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This is not your ordinary marketing manual. With casual humor and a laid-back tone, Wipperfürth, a marketer who helps brands like Dr. Martens and Napster "appear like serendipitous accidents," advocates the "brand hijack," a process of allowing customers to shape brand meaning and drive a brand's evolution. Using case studies of products that were embraced by young consumers precisely because they lacked traditional, excessive ad campaigns, like Pabst Blue Ribbon and In-N-Out Burger, Wipperfürth shows that seemingly effortless branding is actually sustained by "no-marketing" techniques. Some of these tactics include marketing first to alternative subcultures and building a brand "folklore" with "customs, rituals, vocabulary...and experiences," much in the way that he claims "Starbucks created coffee culture." The book designates three types of brand hijack: the Discovery, which allows people to feel "in on a secret" (à la Palm); the Commentary, by which a brand like Dr. Martens is associated with a subversive social statement; and the Mission, which "declares a worldview oppositional to a 'Big Brother' enemy" (à la Apple). While the book speaks specifically to marketers, it offers a glimpse into America's consumer- and ad-driven culture, and even lay readers will be fascinated to learn about the sly techniques being utilized on them. That pair of expensive pre-ripped jeans will never look the same.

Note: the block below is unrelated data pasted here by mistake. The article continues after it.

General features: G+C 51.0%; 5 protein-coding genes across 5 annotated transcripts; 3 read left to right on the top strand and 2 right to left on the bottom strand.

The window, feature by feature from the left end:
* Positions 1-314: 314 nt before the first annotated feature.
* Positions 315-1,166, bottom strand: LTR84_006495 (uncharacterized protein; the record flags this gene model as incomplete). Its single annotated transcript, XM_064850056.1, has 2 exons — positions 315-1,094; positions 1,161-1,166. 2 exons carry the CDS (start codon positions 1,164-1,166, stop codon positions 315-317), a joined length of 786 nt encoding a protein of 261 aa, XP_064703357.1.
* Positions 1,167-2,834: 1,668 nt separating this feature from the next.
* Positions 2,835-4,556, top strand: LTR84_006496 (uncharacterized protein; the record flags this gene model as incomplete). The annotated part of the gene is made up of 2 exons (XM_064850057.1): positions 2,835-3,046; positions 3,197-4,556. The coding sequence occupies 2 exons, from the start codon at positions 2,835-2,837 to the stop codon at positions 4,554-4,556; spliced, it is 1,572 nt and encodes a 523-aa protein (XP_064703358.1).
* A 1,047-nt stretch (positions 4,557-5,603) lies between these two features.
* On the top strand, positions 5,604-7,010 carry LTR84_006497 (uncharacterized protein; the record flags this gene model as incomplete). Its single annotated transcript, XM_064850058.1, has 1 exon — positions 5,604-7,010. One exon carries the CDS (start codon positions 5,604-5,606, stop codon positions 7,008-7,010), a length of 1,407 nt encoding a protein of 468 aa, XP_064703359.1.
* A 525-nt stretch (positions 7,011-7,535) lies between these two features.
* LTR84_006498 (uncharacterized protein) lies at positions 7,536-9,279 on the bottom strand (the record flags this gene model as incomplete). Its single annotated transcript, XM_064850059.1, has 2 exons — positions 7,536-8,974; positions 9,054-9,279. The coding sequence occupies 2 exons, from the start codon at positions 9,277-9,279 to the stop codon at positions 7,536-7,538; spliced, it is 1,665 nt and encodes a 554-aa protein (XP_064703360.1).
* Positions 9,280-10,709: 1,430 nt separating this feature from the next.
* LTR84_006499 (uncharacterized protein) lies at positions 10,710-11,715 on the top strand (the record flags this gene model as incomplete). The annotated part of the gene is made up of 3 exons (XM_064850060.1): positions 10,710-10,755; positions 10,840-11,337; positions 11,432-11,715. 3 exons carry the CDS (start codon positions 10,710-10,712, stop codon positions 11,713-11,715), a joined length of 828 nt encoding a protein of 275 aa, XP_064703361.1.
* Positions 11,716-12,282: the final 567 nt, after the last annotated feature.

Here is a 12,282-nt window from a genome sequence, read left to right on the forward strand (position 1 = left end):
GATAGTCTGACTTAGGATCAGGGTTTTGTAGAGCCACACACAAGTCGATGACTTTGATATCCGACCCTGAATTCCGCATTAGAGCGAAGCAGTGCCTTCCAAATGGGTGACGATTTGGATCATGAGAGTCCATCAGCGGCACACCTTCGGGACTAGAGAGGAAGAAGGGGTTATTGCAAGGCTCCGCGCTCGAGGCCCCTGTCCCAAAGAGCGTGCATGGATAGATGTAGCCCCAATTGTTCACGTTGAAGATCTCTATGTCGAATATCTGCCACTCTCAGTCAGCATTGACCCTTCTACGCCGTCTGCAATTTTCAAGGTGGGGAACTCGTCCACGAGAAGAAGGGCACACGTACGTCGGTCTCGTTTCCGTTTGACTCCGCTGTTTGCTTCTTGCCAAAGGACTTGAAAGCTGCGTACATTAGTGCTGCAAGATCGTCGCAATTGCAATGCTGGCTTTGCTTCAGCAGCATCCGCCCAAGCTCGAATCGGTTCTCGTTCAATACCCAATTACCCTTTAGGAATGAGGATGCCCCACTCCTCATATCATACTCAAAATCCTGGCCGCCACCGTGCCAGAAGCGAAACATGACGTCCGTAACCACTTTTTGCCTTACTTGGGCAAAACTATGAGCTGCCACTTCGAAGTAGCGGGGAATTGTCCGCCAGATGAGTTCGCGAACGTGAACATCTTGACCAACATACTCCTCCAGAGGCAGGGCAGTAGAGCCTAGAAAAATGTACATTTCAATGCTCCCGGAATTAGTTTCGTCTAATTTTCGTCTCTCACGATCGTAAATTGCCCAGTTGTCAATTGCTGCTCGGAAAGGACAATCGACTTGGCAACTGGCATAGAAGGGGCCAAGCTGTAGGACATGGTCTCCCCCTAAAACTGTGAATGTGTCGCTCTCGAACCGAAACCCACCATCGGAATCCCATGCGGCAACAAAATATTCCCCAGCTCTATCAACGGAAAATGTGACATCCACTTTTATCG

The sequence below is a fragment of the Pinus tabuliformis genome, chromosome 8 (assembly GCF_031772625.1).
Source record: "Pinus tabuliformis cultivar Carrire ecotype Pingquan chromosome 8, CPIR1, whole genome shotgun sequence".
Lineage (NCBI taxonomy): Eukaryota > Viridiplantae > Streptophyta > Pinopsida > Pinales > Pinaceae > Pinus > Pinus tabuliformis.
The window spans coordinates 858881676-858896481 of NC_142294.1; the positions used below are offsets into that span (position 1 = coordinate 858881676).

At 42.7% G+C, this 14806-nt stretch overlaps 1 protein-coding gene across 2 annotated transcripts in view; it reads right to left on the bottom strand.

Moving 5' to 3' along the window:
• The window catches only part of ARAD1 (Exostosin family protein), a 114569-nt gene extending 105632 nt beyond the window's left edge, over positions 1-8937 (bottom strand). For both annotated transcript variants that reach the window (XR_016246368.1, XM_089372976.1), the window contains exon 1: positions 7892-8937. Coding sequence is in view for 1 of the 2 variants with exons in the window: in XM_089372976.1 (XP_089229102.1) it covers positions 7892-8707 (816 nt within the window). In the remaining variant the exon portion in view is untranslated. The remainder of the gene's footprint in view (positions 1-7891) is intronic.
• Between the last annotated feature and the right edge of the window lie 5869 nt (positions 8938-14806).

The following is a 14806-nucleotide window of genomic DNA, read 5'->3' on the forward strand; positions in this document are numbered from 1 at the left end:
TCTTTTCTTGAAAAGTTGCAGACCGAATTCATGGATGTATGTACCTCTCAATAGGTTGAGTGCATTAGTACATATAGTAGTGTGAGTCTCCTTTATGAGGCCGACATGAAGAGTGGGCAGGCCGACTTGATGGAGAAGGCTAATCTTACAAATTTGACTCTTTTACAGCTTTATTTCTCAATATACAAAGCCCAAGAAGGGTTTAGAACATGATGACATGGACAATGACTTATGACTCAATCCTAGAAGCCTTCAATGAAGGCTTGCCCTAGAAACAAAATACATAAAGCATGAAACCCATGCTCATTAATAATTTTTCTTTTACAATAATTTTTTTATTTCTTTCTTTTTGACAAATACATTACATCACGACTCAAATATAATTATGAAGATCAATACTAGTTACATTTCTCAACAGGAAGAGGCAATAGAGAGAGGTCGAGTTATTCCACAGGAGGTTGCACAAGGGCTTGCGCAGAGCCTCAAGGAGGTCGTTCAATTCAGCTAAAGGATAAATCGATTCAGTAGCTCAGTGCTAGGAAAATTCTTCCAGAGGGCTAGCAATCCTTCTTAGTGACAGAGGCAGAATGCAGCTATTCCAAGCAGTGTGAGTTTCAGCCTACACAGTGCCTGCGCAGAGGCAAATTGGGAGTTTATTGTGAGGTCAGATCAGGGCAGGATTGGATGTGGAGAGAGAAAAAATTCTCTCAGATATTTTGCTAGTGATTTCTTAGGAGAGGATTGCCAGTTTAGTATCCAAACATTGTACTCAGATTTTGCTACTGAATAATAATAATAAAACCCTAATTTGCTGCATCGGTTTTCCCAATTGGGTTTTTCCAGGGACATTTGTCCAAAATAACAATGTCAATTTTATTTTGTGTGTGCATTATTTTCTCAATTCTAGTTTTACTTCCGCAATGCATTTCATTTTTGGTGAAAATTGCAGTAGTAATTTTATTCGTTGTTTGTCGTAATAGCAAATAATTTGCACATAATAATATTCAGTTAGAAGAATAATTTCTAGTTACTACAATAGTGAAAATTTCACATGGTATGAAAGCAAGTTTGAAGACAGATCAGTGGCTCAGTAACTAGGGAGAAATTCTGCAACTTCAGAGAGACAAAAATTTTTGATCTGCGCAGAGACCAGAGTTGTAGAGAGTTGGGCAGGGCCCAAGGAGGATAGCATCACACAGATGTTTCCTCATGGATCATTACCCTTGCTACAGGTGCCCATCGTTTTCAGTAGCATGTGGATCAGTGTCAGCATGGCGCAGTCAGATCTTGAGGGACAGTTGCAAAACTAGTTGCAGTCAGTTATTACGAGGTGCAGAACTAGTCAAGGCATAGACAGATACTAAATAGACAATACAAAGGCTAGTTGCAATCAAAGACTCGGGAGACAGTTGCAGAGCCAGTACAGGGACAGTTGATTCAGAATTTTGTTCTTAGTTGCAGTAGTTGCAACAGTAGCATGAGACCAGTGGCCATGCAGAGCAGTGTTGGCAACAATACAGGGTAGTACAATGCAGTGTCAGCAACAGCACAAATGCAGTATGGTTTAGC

Copyright © Reed Business Information, a division of Reed Elsevier Inc. All rights reserved. --This text refers to an out of print or unavailable edition of this title.
In an age of marketing saturation, consumers are pleading with advertisers to "tone down the relentless yammering; you're talking too loud for us to listen." As backlash to constant media hype, products sometimes become "hot" when consumers ignore corporate America's overt advances and embrace independent products such as Doc Martens, Red Bull, Napster, and Starbucks, creating a cult following and effectively hijacking the brand as their own. Even Pabst Blue Ribbon beer has made a comeback recently precisely because it is the antithesis of a microbrew. So how do you market to an audience that rejects marketing? Wipperfurth explains how to walk this thin line by "seeding" the right audience to create a buzz and patient development of brand recognition. Of course, there is no guarantee that any of this will work, but Wipperfurth has the expertise to give you an advantage over the big guys. He has been called "a marketing subversive . . . The guy who will make your brands cool" by Adweek and is a partner at marketing boutique Plan B in San Francisco. David Siegfried
Copyright © American Library Association. All rights reserved --This text refers to an out of print or unavailable edition of this title.